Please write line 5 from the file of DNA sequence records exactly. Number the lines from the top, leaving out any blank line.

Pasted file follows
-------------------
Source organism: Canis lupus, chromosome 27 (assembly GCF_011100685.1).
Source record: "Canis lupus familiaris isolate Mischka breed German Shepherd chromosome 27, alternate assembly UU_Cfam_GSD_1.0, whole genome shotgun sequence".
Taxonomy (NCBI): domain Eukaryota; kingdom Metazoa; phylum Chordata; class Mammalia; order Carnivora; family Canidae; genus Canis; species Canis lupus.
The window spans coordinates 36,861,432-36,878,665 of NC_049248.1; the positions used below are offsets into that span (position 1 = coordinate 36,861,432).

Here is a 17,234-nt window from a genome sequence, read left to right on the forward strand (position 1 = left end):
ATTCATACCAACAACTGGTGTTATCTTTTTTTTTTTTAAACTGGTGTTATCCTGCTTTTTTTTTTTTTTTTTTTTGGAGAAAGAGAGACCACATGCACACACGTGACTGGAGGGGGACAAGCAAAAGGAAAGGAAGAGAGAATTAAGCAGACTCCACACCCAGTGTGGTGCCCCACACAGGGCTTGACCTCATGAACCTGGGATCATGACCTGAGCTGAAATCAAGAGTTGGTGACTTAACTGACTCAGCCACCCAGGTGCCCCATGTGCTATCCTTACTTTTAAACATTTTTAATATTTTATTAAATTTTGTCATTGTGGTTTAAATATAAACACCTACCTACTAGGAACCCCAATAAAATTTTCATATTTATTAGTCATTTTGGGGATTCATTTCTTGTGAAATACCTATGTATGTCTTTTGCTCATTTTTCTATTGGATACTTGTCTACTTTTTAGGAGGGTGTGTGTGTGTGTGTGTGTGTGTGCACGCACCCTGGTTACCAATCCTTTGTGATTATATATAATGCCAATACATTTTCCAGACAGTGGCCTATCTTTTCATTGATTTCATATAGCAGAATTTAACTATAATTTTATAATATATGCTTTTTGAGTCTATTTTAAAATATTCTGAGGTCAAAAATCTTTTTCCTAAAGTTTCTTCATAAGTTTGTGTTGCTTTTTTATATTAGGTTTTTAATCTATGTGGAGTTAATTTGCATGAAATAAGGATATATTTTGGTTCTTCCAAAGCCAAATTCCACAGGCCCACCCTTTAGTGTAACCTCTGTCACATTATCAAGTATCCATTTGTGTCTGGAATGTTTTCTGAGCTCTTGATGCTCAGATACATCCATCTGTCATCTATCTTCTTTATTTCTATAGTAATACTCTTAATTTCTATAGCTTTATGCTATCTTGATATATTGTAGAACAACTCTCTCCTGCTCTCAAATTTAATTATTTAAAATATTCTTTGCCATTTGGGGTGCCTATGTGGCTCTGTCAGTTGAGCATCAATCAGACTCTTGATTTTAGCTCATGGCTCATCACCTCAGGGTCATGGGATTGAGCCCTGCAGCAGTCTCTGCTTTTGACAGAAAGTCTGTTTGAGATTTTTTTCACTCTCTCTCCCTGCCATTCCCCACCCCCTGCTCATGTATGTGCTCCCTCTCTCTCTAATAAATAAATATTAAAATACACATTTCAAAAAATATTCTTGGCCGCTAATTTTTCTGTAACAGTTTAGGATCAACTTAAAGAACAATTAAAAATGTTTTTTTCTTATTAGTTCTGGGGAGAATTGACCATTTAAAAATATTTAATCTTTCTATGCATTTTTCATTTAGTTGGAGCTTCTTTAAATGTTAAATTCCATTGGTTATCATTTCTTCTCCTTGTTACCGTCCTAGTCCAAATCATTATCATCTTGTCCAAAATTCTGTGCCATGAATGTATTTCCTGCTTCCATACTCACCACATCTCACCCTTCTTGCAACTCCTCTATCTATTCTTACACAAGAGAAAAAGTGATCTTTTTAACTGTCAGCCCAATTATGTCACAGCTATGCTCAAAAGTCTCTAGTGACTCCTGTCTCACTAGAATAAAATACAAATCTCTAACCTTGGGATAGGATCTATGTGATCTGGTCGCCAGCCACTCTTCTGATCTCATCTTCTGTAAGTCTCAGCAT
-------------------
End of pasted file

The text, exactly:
Here is a 17,234-nt window from a genome sequence, read left to right on the forward strand (position 1 = left end):